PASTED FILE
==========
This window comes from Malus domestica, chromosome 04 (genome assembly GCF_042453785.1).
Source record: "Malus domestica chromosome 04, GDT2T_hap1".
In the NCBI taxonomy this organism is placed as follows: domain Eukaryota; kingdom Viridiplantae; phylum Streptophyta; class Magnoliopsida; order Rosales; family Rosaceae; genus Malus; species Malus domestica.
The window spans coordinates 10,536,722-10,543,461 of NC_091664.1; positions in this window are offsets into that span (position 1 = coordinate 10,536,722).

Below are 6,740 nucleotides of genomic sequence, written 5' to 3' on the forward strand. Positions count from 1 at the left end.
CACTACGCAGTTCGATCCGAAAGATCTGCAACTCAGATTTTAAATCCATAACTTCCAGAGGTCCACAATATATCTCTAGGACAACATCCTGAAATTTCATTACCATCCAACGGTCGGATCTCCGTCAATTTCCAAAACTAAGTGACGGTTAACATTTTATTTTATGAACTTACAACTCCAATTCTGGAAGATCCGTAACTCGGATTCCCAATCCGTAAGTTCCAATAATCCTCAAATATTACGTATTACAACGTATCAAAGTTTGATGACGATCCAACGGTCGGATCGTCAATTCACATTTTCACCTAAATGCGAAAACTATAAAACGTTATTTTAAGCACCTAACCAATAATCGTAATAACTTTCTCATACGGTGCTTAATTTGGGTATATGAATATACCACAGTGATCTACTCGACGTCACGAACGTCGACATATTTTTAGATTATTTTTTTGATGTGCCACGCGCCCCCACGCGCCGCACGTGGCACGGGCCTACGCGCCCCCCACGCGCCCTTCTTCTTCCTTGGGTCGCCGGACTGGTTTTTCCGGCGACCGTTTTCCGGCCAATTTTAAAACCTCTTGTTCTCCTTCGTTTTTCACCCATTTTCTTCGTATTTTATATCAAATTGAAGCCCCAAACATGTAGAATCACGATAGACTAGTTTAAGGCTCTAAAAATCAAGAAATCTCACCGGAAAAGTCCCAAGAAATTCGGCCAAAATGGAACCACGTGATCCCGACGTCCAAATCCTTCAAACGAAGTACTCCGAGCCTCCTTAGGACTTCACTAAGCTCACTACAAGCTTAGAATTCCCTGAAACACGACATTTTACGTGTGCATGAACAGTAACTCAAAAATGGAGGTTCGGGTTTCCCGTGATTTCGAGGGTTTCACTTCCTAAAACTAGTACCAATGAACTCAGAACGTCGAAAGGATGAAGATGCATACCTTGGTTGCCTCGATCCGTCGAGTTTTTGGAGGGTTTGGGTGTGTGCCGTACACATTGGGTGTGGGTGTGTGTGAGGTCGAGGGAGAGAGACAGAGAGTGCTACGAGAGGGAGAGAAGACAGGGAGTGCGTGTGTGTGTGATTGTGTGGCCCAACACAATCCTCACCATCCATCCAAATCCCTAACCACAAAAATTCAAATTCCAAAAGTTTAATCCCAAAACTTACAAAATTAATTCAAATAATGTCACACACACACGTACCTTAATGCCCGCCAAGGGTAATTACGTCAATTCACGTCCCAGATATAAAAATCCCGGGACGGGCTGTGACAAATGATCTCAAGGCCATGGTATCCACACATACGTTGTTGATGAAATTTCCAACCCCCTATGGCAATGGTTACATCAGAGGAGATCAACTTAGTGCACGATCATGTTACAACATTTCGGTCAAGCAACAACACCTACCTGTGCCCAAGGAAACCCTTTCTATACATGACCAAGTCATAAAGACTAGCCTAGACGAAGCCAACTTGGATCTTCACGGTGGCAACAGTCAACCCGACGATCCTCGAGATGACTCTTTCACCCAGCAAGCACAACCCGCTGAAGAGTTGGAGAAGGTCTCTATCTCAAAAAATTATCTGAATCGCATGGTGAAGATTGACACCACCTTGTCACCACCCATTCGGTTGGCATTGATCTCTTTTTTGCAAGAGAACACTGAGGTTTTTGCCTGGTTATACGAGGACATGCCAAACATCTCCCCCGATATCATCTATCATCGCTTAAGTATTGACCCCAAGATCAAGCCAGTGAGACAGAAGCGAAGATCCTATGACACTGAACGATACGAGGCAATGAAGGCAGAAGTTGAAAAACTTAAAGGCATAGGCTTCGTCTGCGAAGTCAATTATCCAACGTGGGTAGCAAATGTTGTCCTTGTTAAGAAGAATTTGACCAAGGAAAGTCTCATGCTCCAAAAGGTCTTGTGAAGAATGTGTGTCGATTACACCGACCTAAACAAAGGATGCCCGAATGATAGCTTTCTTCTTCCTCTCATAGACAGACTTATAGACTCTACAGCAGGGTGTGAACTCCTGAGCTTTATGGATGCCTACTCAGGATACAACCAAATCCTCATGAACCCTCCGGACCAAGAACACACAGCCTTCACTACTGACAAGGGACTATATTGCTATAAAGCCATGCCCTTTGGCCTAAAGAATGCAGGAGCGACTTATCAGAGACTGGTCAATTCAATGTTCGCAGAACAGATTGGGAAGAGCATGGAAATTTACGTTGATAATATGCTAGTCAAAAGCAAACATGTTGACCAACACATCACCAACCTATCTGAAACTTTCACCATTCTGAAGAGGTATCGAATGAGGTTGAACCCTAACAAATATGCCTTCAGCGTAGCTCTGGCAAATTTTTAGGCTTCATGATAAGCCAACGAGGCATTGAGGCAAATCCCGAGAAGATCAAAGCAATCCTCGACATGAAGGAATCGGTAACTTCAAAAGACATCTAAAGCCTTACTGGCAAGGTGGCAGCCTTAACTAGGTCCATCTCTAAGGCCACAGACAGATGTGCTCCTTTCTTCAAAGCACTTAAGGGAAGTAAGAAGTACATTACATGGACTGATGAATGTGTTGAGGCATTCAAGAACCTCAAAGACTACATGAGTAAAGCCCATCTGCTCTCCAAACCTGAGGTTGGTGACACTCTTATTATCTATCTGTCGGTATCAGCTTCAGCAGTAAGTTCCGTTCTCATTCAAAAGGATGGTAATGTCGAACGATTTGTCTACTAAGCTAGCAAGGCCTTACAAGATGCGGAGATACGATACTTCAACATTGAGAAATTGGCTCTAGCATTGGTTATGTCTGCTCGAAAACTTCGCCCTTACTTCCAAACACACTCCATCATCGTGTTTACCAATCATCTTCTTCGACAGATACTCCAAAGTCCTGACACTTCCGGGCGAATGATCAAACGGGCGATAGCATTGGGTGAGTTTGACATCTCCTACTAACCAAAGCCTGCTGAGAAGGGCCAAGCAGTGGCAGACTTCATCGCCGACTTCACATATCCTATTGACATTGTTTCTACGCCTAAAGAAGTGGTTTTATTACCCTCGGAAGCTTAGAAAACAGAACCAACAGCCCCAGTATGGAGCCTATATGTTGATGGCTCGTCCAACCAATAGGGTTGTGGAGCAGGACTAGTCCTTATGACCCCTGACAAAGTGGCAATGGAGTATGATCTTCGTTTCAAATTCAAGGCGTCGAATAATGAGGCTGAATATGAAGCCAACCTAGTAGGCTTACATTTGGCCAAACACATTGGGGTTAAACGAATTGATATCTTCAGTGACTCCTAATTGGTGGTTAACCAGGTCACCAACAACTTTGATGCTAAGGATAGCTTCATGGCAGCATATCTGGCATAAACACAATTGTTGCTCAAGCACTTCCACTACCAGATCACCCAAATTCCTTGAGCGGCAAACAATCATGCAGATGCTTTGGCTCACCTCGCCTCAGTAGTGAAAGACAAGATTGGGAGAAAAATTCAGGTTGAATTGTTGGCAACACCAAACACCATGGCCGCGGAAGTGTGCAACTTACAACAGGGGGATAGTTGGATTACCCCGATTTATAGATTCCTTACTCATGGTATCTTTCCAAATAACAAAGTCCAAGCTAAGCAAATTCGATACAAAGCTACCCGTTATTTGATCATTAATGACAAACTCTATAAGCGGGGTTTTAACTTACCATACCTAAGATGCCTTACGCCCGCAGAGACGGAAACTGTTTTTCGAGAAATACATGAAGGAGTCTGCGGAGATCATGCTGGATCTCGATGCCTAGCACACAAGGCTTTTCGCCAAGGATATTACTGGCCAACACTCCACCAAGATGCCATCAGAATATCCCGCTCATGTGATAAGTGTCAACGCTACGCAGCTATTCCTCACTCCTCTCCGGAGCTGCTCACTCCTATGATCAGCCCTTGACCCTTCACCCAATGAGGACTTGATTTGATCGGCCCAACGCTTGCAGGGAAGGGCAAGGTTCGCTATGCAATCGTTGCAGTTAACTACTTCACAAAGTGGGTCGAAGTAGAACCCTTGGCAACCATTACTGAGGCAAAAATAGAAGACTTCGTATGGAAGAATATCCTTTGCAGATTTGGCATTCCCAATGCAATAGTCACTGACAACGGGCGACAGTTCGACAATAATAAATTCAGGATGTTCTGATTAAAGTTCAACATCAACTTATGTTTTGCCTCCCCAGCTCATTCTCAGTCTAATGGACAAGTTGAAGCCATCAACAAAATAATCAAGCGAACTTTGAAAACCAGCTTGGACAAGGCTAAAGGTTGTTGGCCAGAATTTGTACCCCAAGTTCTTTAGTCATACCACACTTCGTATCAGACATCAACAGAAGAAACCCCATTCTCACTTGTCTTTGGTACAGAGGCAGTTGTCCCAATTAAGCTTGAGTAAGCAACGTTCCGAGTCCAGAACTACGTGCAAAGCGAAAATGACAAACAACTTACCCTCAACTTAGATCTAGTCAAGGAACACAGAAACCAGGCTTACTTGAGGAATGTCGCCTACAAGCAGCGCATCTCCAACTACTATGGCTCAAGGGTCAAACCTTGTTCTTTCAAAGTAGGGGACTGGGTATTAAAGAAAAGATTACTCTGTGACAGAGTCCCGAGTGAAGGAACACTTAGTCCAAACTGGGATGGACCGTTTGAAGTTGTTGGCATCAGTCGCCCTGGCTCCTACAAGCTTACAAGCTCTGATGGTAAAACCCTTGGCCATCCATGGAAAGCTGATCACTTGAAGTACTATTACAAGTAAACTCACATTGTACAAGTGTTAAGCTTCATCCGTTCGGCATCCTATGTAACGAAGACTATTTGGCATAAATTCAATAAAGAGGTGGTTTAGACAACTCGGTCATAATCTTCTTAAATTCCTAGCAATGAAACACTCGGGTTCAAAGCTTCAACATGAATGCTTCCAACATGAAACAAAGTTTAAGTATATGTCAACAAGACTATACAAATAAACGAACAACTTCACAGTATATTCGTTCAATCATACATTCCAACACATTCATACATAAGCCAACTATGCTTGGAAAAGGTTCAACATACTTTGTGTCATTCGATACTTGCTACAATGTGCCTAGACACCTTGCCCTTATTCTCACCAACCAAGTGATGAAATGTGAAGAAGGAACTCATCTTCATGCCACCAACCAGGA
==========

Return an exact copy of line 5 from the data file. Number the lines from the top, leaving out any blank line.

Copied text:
Below are 6,740 nucleotides of genomic sequence, written 5' to 3' on the forward strand. Positions count from 1 at the left end.